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Bank books changing shape

Rob Hosking

Wednesday 11th May 2011 1 Comment

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Banks are beginning to ease their lending conditions, but market and regulatory changes should see increases in deposit rates over coming months, says the Reserve Bank

The central bank’s latest financial stability report, released this morning, says the position of the country’s main banks continues to improve.

However, weak credit demand has made it relatively easy for banks put their books on a more stable footing, as banks have not had to raise large amounts of core funding to fund balance sheet growth.

That will change as the recovery gathers steam later this year.

The banks also face tighter Reserve Bank funding requirements.  The Reserve Bank’s core funding requirement is at present a minimum of 65%, rising to 70% in July and 75% by June next year.

Most banks are already well above the 65% level, and some even above the 70%, but the 75% will be harder as lending increases.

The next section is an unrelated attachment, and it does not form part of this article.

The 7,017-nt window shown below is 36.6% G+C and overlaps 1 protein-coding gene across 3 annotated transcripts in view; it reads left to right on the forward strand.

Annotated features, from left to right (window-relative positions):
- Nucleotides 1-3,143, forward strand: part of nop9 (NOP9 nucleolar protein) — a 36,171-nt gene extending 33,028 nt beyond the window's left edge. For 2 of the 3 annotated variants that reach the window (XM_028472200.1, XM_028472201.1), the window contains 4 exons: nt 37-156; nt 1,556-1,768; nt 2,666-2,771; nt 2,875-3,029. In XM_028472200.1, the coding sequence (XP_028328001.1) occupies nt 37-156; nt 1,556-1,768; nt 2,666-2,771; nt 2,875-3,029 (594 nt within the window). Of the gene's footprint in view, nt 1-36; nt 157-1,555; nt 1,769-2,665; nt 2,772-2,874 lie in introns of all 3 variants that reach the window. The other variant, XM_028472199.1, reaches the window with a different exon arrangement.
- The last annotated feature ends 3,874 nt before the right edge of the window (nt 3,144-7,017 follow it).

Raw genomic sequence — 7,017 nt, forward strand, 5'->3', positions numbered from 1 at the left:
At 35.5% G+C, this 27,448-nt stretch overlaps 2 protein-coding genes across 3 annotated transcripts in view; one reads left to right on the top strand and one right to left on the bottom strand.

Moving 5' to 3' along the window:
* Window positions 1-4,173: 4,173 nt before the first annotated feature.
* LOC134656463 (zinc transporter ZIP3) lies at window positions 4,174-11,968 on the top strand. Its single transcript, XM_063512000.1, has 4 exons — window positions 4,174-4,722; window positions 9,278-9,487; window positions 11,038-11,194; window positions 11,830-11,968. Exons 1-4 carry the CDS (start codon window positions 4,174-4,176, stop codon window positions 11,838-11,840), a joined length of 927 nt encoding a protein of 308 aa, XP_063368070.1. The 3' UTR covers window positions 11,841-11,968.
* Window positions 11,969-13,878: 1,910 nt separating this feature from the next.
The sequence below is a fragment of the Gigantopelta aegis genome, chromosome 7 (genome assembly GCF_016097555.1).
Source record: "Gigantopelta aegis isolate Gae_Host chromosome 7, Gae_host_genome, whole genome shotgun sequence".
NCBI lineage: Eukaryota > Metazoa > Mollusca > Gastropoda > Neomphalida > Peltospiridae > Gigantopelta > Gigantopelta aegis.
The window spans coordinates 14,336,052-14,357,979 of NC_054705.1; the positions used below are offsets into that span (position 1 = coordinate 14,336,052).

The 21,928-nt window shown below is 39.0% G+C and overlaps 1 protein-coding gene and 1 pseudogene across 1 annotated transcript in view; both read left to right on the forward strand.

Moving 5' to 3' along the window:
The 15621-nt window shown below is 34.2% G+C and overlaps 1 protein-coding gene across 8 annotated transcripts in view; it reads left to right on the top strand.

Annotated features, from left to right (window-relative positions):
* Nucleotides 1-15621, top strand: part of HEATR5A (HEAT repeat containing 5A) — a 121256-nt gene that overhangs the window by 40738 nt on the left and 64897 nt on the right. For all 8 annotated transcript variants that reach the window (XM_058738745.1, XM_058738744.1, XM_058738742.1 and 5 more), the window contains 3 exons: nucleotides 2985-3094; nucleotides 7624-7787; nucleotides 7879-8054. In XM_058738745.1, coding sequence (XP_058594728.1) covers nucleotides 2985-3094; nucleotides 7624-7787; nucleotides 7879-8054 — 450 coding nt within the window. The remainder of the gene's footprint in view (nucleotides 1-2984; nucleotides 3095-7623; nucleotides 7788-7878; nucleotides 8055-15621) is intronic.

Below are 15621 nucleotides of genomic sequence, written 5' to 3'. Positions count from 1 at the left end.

“We expect bank bond issuance to pick up gradually as existing debt expires in the latter halve of 2011. However banks need to be conscious that the minimum core funding ratio is scheduled to rise to 75% in 2012.  The major New Zealand banks have only recently started to issue significant amounts of debt in term markets and it may take time to expand the investor base.”

The funding costs for banks have also increased, due to the higher prudential requirements, and pressure from ratings agencies.

“Retail spreads are now similar to the spreads on long term wholesale funding, which are much higher than prior to the global financial crisis…. as both fund sources are part of core funding retail funding spreads are likely to remain correlated with wholesale funding spreads in the future.”

Banks now, as a group, are relying less on short term funding: 45% of funding was previously longer than 90days, whereas the proportion now is around 65%.

Banks have also increased their holdings of liquid assets.

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Comments from our readers

On 11 May 2011 at 2:18 pm George W Hunt said:
IA read in the Federal Bylaws that member banks would receive a 6 percent statuary dividend for certain excesse balances in their reserves. If this is so, the banaks are earning 6% on their treasuries plus any interest. Wow! Why lend?
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